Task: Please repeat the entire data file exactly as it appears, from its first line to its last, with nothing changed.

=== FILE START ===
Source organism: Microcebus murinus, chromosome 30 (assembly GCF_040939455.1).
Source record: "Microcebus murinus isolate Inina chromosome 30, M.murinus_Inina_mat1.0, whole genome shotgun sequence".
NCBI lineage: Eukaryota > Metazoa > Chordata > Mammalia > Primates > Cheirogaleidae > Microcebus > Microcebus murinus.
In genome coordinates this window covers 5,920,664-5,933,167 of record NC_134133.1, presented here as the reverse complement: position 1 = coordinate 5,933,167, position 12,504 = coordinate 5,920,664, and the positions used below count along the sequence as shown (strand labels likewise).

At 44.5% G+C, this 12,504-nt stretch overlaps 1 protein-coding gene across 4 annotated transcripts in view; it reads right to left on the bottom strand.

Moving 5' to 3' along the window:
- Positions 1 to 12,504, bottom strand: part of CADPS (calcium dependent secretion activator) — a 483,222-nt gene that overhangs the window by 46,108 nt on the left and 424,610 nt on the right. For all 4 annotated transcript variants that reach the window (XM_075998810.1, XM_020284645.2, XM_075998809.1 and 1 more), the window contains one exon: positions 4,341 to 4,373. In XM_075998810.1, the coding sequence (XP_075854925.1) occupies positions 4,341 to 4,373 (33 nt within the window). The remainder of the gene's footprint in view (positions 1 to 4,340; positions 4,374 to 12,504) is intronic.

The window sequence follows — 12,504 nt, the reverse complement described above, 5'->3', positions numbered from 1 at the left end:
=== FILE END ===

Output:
Source organism: Microcebus murinus, chromosome 30 (assembly GCF_040939455.1).
Source record: "Microcebus murinus isolate Inina chromosome 30, M.murinus_Inina_mat1.0, whole genome shotgun sequence".
NCBI lineage: Eukaryota > Metazoa > Chordata > Mammalia > Primates > Cheirogaleidae > Microcebus > Microcebus murinus.
In genome coordinates this window covers 5,920,664-5,933,167 of record NC_134133.1, presented here as the reverse complement: position 1 = coordinate 5,933,167, position 12,504 = coordinate 5,920,664, and the positions used below count along the sequence as shown (strand labels likewise).

At 44.5% G+C, this 12,504-nt stretch overlaps 1 protein-coding gene across 4 annotated transcripts in view; it reads right to left on the bottom strand.

Moving 5' to 3' along the window:
- Positions 1 to 12,504, bottom strand: part of CADPS (calcium dependent secretion activator) — a 483,222-nt gene that overhangs the window by 46,108 nt on the left and 424,610 nt on the right. For all 4 annotated transcript variants that reach the window (XM_075998810.1, XM_020284645.2, XM_075998809.1 and 1 more), the window contains one exon: positions 4,341 to 4,373. In XM_075998810.1, the coding sequence (XP_075854925.1) occupies positions 4,341 to 4,373 (33 nt within the window). The remainder of the gene's footprint in view (positions 1 to 4,340; positions 4,374 to 12,504) is intronic.

The window sequence follows — 12,504 nt, the reverse complement described above, 5'->3', positions numbered from 1 at the left end: